investing_or_paying_off_debt by fanzhongqing


									               Personal Budgeting: Investing or Paying off Debt
If you receive a windfall of cash (such as a tax refund or collection of a debt from a friend), you
may face a common dilemma: Invest, pay off debt, or spend. (Spending is not considered as an
option here.) If better personal budgeting has helped you save an additional amount every month,
a debt repayment plan may be preferable to saving until most of the debt is gone.

In another topic, managing interest rates, we explained that savvy borrowers and investors
benefit by knowing the effective interest rates on their borrowings and investments. The effective
interest rate is the true cost of borrowing or saving, adjusted for closing costs, fees, and taxes.

Generally, paying off or paying down a debt that has a higher interest rate is preferable to
making an investment that earns a lower interest rate or rate of return. To make a fair
comparison, you need to calculate the after-tax interest rate on your debt and investments. If your
investment is not held in an interest-earning account (such as a money market or savings
account, CD, or money market mutual fund), calculate the investment's after-tax return.

If you are paying off a credit card or auto loan, you can use the APR as the effective interest rate
if available, or use the stated interest rate for sake of simplicity. If you are paying off a mortgage,
home equity loan, or student loan, start by subtracting your income tax bracket from 1.0.

For example, if you are in the 25% tax bracket for 2005, you would have 0.75 (1.0-0.25). Then,
multiply 0.75 by the loan interest rate. The result is your after-tax interest rate on tax-deductible
debt. If you have a mortgage loan of 8% and are in the 25% tax bracket, your after-tax interest
rate is 6%.

If you plan to invest in a stock, bond, or mutual fund that invests in any of these types of
securities, you should have an idea of the investment's expected return. For example, if you
invest in a mutual fund that earns an annual rate of return of 10%, you may decide to use that
return as your expected return. Use the same calculation rule to calculate the after-tax return on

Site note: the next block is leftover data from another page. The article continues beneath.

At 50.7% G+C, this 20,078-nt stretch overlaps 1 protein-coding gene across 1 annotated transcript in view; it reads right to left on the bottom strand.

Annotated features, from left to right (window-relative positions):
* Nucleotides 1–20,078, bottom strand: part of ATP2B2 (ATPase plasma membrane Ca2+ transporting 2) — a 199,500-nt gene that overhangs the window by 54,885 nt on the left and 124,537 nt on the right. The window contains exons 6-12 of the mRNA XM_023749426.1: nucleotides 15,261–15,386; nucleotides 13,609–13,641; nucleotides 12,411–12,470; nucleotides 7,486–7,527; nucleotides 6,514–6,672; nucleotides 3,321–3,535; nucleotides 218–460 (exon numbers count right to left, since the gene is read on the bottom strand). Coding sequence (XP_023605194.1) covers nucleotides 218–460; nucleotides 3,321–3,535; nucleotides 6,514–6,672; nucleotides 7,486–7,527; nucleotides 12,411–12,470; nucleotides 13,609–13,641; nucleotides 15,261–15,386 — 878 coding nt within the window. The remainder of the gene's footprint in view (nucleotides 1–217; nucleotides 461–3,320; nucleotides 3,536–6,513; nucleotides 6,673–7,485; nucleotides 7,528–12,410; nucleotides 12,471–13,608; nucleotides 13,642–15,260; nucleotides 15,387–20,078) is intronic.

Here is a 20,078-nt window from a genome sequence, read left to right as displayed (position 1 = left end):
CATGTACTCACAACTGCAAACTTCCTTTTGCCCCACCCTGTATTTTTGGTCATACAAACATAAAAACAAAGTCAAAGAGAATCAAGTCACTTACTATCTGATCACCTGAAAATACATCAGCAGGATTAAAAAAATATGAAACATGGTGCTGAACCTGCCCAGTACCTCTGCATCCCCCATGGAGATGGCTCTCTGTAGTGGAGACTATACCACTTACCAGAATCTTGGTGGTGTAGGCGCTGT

investment (which is based on expected return).

You should calculate the after-tax interest rate or return for investments held in taxable accounts.
For example, if a taxable investment earns a 10% return and you are in the 25% tax bracket, your
after-tax return is 7.5% [(1.0-0.25)*.10]. (Investments in tax-advantaged accounts are not taxed
until you begin to take money out, which generally occurs after you retire. If using a tax-
advantaged account, the interest rate earned on the account is equal to the after-tax rate to keep
things simpler.)

In most cases, the APR on your credit card debt or an auto loan is higher than the after-tax
interest rate or after-tax return on an investment. These types of consumer debt—particularly
credit card debt, since it is unsecured credit— are among the most expensive. As a result, paying
off a credit card is almost always a better deal than investing. While some investors use their
credit cards to raise funds for speculative investing, this kind of leveraging is an extremely risky
practice and should be avoided.
The following calculator helps you to evaluate the trade-off in paying down a credit card or auto
loan versus investing. The calculator is only intended to evaluate debt that is not tax-deductible:

Should I pay off debt or invest in savings?

The calculator is intended to be used for extra monthly payments. If better budgeting helps you
to save an extra $100 each month, enter this amount in the fourth box. If you have a lump sum
(such as a tax refund or collection of a debt owed you), enter that amount in the fourth box and
enter a "1" in the third box.

Paying off debt is sometimes a painful experience. Not only do you miss a chance to spend, you
also pass opportunities to save or invest. However, if you've improved your budgeting efforts
and have been able to save extra money, you will improve your personal cash flow further by
paying off high-interest debt. The basic relationship—pay off debt that has a higher interest rate
than what you earn on your investments—is a practical step in the right direction.

The above information is educational and should not be interpreted as financial advice. For
advice that is specific to your circumstances, you should consult a financial or tax adviser.

                   Consult with Cascade EAP for recommendations and resources.

 Portland Metro Area: 503-639-3009  Salem Area: 503-588-0777         Toll Free: 1-800-433-2320

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